'Anchor graveyard' up to 200 years old discovered off Guernsey coastline

  • Report by ITV Channel's Roisin Gauson

Divers in Guernsey sent to investigate why lobster pots were being repeatedly snagged have discovered a pile of more than 60 anchors left abandoned on the seabed.

It's thought some have been there for more than 200 years.

Fisherman Stephen Fallaize reported the ongoing problem and thought it may have been a shipwreck:

“For the last 30 years plus, I’ve been getting hooked in this piece of wreckage – or what I thought was a piece of wreckage – so one day, I got badly hooked – a new pot and a different friend dived on it – and when he got my pot he just said there are four or five anchors."

As it was an unusual find, a group of diving enthusiasts then went to investigate, discovering the remaining pile.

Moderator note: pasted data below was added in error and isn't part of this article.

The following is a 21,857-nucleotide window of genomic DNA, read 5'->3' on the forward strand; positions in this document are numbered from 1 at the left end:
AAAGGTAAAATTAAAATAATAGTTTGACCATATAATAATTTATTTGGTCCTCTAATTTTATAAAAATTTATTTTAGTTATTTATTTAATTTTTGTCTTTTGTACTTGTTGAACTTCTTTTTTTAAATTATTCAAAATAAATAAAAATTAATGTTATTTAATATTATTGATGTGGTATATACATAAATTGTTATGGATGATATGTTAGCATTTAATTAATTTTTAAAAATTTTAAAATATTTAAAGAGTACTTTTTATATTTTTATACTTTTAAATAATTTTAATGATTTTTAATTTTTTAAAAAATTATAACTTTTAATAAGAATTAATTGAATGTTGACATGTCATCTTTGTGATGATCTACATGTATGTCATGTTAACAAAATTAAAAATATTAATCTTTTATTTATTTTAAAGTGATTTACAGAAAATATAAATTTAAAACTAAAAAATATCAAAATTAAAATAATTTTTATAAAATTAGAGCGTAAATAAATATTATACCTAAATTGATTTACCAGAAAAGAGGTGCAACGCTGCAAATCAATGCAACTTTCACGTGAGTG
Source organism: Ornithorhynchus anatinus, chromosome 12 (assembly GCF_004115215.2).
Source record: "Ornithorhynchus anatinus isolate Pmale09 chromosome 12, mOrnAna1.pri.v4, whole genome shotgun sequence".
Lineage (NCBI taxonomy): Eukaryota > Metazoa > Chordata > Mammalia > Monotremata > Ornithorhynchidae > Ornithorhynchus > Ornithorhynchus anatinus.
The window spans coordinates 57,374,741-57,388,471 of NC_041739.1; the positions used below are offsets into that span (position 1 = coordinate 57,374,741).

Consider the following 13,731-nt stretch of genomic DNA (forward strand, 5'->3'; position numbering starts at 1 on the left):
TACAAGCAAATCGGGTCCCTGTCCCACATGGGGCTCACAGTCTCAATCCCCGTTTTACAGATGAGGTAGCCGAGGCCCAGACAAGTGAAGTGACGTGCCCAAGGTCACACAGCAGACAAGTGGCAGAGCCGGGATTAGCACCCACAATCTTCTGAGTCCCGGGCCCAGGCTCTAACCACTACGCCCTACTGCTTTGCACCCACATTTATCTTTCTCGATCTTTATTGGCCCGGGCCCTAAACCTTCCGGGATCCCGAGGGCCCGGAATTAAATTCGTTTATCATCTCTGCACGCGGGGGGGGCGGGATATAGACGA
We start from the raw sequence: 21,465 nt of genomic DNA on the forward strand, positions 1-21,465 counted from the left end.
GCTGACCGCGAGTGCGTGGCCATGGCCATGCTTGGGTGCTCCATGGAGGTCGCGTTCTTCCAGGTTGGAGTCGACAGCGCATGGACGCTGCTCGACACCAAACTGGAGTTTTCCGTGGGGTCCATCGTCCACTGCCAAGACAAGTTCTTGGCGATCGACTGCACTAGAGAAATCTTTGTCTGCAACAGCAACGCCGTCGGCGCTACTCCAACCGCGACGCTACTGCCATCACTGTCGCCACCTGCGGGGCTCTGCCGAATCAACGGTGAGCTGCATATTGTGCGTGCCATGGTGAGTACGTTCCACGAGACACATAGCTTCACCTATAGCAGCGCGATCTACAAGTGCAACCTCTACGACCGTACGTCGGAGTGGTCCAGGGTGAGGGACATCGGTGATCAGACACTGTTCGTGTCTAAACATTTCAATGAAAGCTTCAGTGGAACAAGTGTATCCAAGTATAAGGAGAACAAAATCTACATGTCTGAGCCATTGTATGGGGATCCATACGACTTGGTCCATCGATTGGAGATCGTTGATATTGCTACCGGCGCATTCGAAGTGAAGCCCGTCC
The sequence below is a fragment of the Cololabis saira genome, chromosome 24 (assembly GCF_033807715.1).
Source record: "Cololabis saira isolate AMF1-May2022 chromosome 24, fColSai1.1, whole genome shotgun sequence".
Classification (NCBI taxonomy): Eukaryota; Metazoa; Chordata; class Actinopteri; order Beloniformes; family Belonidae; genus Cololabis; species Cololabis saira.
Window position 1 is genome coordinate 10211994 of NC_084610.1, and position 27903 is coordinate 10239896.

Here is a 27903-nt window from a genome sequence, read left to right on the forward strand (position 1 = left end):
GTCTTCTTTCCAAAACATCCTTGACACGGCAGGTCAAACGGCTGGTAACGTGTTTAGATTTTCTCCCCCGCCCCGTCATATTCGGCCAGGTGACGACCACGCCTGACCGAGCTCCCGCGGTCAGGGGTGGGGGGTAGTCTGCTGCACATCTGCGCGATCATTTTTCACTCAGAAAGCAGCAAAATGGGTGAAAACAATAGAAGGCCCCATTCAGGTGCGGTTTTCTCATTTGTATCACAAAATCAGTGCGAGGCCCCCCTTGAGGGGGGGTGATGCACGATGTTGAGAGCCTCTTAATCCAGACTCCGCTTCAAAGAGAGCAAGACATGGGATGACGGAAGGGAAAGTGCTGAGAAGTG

Diver, Jenny Warry, says some of the anchors are bigger than humans:

“I went down and lay on one of the big anchors that were on the ground and actually sort of, face down, arms like that, legs out behind me and just sort of lay down on it and I couldn’t reach either end, so that gives an example of the size we’re looking at."

Adding to the mystery is the fact that no shipwrecks have been reported in the area, which is 35 metres of water to the north of Lihou. 

Amateur historian, Jean-Paul Fallaize, says other finds in the area could help date it:

“A bit of pottery which was found fairly close was a bit of spongewear, popular we think around the 1850s from possibly Glasgow, so we think the anchors might be from the North of the UK heading somewhere, probably down to the continent."

The question remains what happened out there that led to an anchor graveyard being left at the bottom of the sea all those years ago.